Calls for more to be done on Freedom of Information laws
THE head of the Office of the Australian Information Commission has called on the Federal Government to improve Freedom of Information laws, in a submission to a review of the laws.
Commissioner Professor John McMillan and the Freedom of Information Commissioner Dr James Popple were involved in writing the submission.
While the submission acknowledged the Labor Government's progress towards its 2007 commitment to "open government", it has called for more to be done.
The Office of the Australian Information Commissioner itself was an early result of that promise, when it was established in 2010, after reforms of the FOI Act in that year.
Proposals were made by the commissioner included regulatory streamlining of the act, to prevent unnecessary delays in releasing information.
"Rather than replacing the old FOI Act, the 2010 amendments were woven into the original structure," the commissioner wrote.
"This has resulted in a piece of legislation that is unwieldy, confusing, and at times, difficult to interpret."
The current review, led by Professor Allan Hawke, was ordered by Attorney-General Nicola Roxon, to improve the Act.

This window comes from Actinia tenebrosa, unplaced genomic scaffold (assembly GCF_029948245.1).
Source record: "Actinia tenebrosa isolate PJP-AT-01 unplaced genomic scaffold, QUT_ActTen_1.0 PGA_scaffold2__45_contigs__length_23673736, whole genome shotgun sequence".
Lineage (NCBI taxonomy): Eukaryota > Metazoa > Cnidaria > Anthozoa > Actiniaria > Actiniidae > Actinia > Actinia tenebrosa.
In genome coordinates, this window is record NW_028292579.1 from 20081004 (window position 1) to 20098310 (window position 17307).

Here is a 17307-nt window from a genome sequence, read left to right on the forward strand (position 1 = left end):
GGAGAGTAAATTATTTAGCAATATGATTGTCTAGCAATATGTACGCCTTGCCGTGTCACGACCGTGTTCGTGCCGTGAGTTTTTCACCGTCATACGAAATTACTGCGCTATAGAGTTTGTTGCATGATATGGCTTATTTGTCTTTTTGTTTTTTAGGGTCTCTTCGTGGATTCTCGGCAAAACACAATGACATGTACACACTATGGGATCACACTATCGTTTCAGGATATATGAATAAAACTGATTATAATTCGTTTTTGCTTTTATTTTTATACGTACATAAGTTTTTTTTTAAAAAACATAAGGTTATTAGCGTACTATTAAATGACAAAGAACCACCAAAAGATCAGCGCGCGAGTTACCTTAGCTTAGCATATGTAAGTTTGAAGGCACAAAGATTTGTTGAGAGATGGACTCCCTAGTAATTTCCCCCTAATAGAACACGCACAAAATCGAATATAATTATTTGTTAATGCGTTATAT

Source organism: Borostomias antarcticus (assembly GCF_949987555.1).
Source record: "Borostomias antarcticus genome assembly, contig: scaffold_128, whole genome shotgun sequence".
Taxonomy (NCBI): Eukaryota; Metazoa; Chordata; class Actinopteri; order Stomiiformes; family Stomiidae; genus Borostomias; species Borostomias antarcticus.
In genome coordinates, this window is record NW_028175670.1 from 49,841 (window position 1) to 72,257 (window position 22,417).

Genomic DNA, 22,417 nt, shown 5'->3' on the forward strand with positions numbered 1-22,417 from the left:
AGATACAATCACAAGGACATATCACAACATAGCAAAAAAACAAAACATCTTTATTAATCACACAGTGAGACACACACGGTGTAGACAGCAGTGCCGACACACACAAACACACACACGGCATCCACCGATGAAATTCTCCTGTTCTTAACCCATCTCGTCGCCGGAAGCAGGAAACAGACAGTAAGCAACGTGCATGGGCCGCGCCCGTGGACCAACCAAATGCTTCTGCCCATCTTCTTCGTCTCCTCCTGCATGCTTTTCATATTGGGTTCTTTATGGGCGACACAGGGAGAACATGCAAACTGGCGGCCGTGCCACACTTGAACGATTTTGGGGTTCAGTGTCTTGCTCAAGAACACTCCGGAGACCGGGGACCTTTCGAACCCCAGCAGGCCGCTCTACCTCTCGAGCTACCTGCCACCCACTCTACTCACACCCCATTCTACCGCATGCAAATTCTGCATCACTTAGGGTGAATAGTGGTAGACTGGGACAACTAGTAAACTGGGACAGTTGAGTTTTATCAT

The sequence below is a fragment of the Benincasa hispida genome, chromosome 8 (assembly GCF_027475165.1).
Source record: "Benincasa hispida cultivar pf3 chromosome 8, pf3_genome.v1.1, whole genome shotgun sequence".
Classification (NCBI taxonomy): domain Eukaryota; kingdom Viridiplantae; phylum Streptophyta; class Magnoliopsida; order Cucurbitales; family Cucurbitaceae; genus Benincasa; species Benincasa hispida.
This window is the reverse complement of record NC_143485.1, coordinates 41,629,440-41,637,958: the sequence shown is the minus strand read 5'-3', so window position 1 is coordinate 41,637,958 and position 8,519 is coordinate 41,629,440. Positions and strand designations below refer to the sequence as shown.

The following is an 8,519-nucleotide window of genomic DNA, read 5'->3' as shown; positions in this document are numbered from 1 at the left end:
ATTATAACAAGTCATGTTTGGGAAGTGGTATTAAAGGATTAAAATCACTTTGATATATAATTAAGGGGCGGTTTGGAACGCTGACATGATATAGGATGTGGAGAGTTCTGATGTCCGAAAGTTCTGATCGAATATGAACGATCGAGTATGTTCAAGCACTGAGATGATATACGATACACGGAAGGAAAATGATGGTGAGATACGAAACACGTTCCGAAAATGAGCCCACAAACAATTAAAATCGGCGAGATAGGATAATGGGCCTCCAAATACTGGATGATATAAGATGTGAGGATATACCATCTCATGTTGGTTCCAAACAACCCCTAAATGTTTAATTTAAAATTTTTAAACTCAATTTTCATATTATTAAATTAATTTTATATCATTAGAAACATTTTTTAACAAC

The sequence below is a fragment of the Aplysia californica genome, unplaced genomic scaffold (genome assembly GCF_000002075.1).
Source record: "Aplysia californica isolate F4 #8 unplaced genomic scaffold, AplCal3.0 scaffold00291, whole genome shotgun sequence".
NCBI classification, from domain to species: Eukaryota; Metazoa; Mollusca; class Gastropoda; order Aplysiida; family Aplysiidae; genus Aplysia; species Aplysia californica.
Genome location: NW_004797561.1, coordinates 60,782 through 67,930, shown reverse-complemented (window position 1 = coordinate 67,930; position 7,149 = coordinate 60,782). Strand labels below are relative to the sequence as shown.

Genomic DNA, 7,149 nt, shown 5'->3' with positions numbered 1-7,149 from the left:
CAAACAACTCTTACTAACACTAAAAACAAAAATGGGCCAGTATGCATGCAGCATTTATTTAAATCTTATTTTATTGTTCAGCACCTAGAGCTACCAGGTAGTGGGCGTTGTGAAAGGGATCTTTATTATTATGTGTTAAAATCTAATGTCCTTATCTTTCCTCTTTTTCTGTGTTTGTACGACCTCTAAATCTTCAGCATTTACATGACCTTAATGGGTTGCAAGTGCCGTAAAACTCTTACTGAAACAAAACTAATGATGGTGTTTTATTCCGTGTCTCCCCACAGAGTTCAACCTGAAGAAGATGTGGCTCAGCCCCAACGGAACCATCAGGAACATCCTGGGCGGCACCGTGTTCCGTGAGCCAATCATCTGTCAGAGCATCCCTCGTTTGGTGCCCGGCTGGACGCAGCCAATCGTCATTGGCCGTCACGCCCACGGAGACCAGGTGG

But since ordering the review, Ms Roxon has made public comments outlining potential increases to application costs among other changes which could make it more difficult for the public and media to access government records.
The commissioner has also called for a complete national plan on FOI laws, a renewal of its commitments and a promotion campaign of open government reforms.
"A great deal has been done across government in the last two years to embed those reforms in government practise," the commissioner wrote.
"However, there has not since been the same explicit promotion of open government reforms and cultural change by the government as occurred in 2009-10."
The review was expected to be completed in April, with the full report tabled in parliament.